Wednesday, March 11, 2009

Invitations are done!

When I first started reading crafty, DIY-oriented wedding blogs 19 months ago, the thing that stood out the most to me was brides who designed and/or made their own wedding invitations. What a great way to infuse some of your own personality into the wedding, and besides, I figured that DIY would probably be cheaper than buying pre-made.

I quickly formed an idea of what I wanted, that would fit into our design theme, and kept my eyes out for inspiration. It came in the form of a piece of scrapbook paper at Hobby Lobby:

Whimsical, quirky, but still pretty. Perfect! Now, how to take one of those vines from a piece of scrapbook paper to a digital file I could manipulate? (This is a photo I took of the piece of paper.)

I figured I could probably scan it into the computer, but I don't have a scanner. Since I was doing all of this brainstorming months ago, I set this project on the back burner and focused on other things. At some point, I could always use the scanner at my parents' house, although I wasn't really sure when I would be able to do that. However, this past August, I ran across a classified ad on Weddingbee from someone offering to do invitation graphic design for very reasonable prices. Perfect! I emailed Laura, got some info, and sent her off a package in the mail with some of the scrapbook paper, a piece of fabric from bridesmaid dress shopping (so she knew what the right purple color was), and instructions detailing my vision. We had steady email contact over the next three months, save for one moment when I had to send her an email asking for an update, because I hadn't heard from her in some time. She responded immediately, said she had sent me my proofs two weeks earlier, but re-attached them. I know I had never received an earlier email (I even checked my spam), but I had the proofs, and they were great, and it was no big deal. I gave her my feedback and was eagerly awaiting the final design. That was mid-November.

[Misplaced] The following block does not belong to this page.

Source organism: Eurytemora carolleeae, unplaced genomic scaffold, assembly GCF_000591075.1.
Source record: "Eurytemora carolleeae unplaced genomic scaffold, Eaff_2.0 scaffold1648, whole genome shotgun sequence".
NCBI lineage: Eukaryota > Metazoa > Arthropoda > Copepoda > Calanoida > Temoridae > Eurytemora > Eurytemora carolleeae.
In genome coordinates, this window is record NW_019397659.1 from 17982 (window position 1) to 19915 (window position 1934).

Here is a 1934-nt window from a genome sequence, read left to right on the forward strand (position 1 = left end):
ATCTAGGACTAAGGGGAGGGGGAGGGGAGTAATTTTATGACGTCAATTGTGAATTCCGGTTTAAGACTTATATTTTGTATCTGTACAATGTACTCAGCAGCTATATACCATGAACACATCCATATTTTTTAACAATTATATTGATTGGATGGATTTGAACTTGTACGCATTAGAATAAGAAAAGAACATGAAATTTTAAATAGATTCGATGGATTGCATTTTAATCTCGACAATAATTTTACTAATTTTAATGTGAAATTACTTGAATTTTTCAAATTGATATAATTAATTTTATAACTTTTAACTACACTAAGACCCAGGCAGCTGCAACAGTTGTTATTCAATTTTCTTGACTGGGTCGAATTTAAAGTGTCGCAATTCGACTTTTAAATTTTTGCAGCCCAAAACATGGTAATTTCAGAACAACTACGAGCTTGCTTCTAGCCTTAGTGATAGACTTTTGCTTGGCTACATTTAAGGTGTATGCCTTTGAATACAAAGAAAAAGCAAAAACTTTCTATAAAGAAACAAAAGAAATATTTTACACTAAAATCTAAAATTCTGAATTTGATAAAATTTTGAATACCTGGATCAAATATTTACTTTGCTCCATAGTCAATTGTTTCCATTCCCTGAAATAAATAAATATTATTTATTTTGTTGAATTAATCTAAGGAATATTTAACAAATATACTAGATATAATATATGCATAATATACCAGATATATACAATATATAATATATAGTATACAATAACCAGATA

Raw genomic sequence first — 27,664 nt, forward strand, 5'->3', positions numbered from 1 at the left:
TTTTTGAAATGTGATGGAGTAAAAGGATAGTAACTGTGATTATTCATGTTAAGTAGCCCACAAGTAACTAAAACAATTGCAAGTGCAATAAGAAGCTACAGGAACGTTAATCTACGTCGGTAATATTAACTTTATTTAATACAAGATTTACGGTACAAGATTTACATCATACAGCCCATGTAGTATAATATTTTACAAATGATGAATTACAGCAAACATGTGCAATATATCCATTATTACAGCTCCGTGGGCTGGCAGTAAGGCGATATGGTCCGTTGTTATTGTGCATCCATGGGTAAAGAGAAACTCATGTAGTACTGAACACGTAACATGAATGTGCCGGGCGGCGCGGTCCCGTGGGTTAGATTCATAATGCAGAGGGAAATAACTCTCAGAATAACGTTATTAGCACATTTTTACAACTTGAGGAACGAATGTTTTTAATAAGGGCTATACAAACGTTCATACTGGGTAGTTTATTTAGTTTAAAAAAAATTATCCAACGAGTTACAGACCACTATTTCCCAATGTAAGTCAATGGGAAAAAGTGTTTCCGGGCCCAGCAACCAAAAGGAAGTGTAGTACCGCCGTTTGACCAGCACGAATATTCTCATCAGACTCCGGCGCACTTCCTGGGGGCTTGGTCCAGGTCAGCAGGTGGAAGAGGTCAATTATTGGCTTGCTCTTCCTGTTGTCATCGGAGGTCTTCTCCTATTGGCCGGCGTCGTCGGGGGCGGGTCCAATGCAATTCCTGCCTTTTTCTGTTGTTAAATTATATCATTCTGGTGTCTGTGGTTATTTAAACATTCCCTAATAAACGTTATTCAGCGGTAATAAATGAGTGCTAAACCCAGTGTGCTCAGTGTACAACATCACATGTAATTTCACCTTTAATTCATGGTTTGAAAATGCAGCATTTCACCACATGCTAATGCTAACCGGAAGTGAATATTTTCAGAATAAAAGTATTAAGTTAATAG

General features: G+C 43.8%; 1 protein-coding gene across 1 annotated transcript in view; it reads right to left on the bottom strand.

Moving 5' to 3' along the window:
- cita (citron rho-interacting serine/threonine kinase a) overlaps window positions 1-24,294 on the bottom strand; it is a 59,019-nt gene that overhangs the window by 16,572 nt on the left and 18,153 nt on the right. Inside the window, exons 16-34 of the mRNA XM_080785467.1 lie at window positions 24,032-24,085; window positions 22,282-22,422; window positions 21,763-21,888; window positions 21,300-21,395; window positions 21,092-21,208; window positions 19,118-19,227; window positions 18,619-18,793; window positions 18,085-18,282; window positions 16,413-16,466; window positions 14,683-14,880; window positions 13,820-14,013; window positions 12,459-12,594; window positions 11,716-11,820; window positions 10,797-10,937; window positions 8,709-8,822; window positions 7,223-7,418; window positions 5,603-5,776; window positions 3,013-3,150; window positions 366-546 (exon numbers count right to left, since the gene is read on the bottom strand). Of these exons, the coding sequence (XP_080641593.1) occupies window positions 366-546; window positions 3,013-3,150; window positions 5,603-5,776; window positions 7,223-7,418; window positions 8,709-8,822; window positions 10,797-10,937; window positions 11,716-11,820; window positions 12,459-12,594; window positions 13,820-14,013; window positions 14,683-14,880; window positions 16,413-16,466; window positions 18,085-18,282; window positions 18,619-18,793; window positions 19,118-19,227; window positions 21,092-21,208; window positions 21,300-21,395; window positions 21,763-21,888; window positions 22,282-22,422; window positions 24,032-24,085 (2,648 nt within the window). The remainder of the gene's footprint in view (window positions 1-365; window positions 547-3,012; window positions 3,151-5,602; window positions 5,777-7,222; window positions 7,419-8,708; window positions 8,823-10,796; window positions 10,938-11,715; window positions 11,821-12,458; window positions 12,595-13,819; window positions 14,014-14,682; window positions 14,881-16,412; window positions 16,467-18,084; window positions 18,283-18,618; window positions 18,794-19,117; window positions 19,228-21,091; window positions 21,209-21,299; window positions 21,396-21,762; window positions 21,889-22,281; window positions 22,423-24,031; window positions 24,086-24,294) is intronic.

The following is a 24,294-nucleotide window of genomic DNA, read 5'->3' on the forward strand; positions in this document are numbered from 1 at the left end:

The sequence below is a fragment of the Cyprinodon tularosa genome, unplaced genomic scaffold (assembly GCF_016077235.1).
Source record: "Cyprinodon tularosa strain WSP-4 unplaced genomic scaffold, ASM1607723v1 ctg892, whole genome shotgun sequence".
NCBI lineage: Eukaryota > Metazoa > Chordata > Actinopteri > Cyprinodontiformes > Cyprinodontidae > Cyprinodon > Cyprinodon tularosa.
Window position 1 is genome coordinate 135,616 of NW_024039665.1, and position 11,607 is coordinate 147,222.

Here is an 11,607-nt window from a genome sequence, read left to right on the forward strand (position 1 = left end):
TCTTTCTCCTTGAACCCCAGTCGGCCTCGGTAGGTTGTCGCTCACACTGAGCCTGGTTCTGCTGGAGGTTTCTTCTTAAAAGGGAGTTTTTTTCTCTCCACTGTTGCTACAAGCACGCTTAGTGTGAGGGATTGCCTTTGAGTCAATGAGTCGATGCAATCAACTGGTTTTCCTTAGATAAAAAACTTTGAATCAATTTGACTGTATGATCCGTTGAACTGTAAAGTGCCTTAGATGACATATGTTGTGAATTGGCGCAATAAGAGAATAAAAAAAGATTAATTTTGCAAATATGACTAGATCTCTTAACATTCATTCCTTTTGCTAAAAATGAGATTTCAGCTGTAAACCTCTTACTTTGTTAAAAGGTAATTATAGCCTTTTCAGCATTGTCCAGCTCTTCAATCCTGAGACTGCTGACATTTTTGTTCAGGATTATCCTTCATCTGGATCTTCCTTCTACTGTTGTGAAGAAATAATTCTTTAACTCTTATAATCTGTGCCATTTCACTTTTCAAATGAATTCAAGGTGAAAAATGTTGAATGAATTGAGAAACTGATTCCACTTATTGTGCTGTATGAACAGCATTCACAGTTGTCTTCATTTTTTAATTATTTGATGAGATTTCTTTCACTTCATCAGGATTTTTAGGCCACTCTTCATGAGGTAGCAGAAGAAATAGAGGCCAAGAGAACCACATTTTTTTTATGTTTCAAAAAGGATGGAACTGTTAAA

Over the next two months, I sent multiple emails to see how things were going and never got a response. I finally resorted to Googling the girl to see if I could find some other contact info, and was able to call her in early January. After that, there was a series of emails that involved me giving her feedback, her promising me new proofs, and then falling off the face of the earth again. Finally, I got sick of it. My deadline to send invitations was quickly approaching, and I still had nothing! I laid out my own invitation suite using and OpenOffice Draw, and everything was great except for the low-res graphics I had pulled from my proofs. Low-res won't cut it for the final invitations, but I didn't know how to turn low-res into the nice high-res I would need for printing. By this time, it was late February.

So I turned to Etsy, the place for all things crafty and creative, and placed my first Alchemy bid. It was accepted by about a billion people within a matter of hours, and I found someone I thought would be good to work with. Then followed some back-and-forth conversations between me and Sue, my Etsy graphic designer, and some trips back and forth to Kinkos to print out every new image (my old inkjet is first of all out of colored ink, and second of all very old and not of good enough quality), but within a week I had my final product. After I knew I had what I wanted, I sent Laura an email firing her, and I haven't heard anything back.